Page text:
What kept it from happening sooner at Yale?

The pressures that were being brought to bear on Yale from the outside were not strong enough to convince Kingman Brewster [’41, Yale’s president] that Yale should be coeducational. Kingman and his wife Mary Louise were both born around 1920. They belonged to a generation that firmly believed that single-sex education was the right thing. So Kingman and Mary Louise were unalterably opposed to coeducation. And I would say Mary Louise even more than Kingman, although they were a couple who were fused at the hip.

They were good friends with Alan Simpson, the president of Vassar, and his wife Mary. Mary Louise Brewster had gone to Vassar and was a trustee there. Every three months, the Brewsters and the Simpsons would spend a weekend at the Old Drovers Inn in upstate New York. And it was there that the plan was hatched to talk about moving Vassar to New Haven.


So at this point, the Brewsters were persuaded that there should be women at Yale, but kept separate?

I wouldn’t say that. I would say the Brewsters were persuaded that something had to be done. And this was their solution. A committee was appointed, a study committee made up of half Vassar, half Yale people. I was the chair of the Yale committee.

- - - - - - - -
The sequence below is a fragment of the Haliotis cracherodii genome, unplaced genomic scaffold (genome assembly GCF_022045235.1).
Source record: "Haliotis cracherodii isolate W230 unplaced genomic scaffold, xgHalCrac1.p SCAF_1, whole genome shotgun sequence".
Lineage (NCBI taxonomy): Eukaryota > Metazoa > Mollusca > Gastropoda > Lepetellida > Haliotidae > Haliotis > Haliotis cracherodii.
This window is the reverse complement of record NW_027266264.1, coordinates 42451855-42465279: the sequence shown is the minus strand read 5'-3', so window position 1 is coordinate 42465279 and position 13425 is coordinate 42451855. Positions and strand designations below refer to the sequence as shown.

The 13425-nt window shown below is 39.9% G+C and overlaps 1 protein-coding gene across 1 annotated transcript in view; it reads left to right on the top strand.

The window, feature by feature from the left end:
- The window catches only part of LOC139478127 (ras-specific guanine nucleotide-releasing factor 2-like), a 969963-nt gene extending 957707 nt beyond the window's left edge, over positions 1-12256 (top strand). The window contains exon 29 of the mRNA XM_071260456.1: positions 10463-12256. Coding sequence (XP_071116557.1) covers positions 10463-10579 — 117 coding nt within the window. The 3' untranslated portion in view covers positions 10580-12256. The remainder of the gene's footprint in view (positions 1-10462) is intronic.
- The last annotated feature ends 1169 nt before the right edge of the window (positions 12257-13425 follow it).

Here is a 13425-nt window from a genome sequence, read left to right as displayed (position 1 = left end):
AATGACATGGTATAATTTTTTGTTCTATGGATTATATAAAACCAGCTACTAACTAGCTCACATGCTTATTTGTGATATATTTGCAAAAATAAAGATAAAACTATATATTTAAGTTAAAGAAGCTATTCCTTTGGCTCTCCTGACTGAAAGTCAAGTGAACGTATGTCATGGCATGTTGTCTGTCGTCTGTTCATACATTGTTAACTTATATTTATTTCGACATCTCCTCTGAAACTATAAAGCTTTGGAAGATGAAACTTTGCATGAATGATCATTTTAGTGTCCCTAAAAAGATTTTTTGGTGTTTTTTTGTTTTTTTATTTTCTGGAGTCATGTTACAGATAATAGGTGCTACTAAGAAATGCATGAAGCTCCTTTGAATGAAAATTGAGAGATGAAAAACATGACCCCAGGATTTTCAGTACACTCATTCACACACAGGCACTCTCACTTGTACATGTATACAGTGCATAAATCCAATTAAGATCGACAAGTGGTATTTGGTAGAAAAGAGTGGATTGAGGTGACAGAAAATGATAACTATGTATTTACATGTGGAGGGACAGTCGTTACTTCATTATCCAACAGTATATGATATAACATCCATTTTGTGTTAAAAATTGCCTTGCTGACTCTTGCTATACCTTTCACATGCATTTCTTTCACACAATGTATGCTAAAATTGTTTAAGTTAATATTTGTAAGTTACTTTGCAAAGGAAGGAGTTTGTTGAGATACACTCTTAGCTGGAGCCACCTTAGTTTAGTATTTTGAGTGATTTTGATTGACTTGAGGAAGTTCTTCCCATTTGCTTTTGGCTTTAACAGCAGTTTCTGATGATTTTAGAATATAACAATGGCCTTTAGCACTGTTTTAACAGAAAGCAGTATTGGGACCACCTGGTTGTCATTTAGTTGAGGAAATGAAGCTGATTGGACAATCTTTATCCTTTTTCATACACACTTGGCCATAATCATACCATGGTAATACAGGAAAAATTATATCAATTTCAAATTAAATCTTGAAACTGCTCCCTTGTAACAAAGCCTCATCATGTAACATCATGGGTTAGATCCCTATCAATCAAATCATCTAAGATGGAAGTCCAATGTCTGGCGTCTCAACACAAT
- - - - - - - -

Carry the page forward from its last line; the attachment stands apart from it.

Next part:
The plan was to move Vassar to the Divinity School campus. The Divinity School was going to move to Park Street behind Davenport and Pierson, and Vassar would get the Divinity School campus plus the Farnam Gardens area and all that up on the top of the hill.

So the committee reported on a night in October of ’67. And I will never forget the dinner in the president’s house at Yale. The Vassar group was on one side of a great big table, and the Yale group was on the other side, and in the middle of the Yale group was Edwin Foster Blair [’24, ’28LLB], who ultimately was the only Yale trustee to vote against any kind of coeducation. He just couldn’t stand the idea.

But the dinner went nicely, and everyone was having a good time. And while coffee was being served, a Vassar trustee named Mary St. John Villard reached down into her pocketbook and brought out a bejeweled pipe. She carefully filled it with tobacco, and she lit it. Well, Edwin Foster Blair turned a shade of red that very few human beings can turn. He was appalled that any woman would smoke a pipe in his presence.